Swiss finance minister quits government after populist right surge
Swiss Finance Minister Eveline Widmer-Schlumpf announced Wednesday she would quit after seven years in government, vacating a seat coveted by the populist right party that swept parliamentary polls earlier this month.
Widmer-Schlumpf was vague about her reasons for leaving, but insisted her departure had nothing to do with the results of Swiss parliamentary elections on October 18.
She had been widely expected to announce her resignation after her already tiny Conservative Democrats lost ground in the elections, while the populist rightwing anti-immigration Swiss People's Party (SVP) strengthened its already dominant position.
"I will leave the Federal Council (the government) at the end of the year," she told reporters.
The centre-right Liberals also gained significant ground at the election, tipping the scales in the lower chamber of parliament to the right.
The new parliament will elect the government's seven members in December, but the power balance in the house does not directly impact the make-up of the Swiss government.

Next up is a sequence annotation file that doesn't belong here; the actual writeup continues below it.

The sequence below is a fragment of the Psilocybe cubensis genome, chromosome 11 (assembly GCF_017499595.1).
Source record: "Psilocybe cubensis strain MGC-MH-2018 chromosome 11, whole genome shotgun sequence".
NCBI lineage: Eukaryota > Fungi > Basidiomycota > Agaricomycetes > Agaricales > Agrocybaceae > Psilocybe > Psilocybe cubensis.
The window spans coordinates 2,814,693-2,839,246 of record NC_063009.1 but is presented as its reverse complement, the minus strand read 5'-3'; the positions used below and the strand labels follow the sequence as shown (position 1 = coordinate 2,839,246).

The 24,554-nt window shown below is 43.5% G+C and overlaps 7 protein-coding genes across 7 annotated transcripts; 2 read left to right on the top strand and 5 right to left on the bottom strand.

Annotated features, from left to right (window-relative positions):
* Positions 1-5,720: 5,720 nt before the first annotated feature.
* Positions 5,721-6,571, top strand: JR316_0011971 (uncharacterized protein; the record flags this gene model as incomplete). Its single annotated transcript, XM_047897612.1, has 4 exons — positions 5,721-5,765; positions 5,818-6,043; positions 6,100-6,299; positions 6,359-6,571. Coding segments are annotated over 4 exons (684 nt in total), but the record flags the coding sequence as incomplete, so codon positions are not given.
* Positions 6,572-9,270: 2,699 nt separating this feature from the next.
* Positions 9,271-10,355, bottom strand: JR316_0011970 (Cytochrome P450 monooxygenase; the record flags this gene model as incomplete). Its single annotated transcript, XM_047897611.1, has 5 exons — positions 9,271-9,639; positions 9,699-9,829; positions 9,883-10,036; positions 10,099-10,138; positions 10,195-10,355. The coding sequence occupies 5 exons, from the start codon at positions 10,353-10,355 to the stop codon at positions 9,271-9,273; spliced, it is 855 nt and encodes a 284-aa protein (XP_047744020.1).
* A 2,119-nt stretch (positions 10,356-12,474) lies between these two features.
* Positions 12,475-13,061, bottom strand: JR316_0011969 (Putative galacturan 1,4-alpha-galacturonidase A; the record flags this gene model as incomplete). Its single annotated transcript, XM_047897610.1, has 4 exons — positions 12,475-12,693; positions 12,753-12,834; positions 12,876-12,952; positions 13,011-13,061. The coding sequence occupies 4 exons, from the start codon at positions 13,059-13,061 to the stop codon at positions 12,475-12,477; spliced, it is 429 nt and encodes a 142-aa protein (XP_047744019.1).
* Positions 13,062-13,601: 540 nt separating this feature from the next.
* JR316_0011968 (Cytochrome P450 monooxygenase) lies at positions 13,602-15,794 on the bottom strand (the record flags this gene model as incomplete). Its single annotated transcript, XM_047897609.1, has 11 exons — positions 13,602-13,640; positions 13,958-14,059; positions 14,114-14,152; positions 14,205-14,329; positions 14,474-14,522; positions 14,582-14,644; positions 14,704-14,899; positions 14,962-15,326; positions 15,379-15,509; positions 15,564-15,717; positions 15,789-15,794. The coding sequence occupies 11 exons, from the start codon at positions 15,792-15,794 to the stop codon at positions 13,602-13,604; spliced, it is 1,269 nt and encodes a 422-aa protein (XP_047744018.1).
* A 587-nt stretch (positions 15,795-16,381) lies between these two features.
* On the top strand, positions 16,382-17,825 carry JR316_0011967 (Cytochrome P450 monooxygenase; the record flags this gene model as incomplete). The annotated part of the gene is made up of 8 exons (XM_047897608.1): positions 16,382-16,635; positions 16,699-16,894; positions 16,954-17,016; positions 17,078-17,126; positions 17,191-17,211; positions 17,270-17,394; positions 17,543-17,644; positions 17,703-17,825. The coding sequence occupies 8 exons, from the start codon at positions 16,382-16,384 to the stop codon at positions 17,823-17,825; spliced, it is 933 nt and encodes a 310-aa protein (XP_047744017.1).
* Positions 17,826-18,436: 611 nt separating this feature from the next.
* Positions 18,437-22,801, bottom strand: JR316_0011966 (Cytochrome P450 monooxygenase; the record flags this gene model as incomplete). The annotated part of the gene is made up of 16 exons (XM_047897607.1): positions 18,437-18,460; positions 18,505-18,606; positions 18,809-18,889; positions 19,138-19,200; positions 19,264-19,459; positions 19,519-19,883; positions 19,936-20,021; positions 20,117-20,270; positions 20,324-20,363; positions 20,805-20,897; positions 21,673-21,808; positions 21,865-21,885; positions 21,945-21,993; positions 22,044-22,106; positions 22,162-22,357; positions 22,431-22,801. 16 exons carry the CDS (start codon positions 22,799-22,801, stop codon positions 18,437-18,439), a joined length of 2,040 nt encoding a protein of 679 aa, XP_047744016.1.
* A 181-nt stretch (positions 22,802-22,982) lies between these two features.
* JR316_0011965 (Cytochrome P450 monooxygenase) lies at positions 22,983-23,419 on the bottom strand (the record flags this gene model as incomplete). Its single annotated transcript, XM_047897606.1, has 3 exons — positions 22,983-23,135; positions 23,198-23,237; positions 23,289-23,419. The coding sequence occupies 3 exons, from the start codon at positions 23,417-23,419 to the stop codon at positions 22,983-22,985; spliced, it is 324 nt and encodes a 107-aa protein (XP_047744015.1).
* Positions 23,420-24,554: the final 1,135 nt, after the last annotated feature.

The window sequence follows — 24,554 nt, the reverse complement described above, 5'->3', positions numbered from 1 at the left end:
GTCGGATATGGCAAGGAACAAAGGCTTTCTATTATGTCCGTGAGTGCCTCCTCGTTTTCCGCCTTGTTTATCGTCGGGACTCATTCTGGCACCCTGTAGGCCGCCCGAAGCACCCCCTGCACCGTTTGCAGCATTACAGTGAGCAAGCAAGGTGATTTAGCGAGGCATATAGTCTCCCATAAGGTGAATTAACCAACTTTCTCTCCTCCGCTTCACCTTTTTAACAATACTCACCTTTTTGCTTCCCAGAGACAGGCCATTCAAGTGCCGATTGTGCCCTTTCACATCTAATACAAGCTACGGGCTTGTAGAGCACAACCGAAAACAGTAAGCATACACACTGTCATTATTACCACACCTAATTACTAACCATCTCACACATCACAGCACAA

Instead, the seven posts are traditionally shared among the major parties from right to left under a tacit decades-old agreement, dubbed "the magic formula" aimed at ensuring political stability.
But SVP's rise to become Switzerland's largest party in the late 1990s put pressure on the system, which had allowed the Swiss government to maintain an identical party-level composition for 40 years.
In 2003, SVP demanded that it take two seats instead of one to reflect its status.
Widmer-Schlumpf, then part of SVP's moderate wing, won its second seat in 2007 over the party's top choice, firebrand Christoph Blocher, and she was kicked out.
She held onto her seat, creating the Conservative Democrats, which in the last elections won just over four percent of the vote.
With its record 29.4 percent of the vote, SVP has increased its demands to recover its second seat.
During her time in office, Widmer-Schlumpf has perhaps been most associated abroad with her role in bringing Switzerland's long-cherished tradition of banking secrecy to an end with an agreement on the automatic exchange of banking data set to take effect by 2017.
© 2015 AFP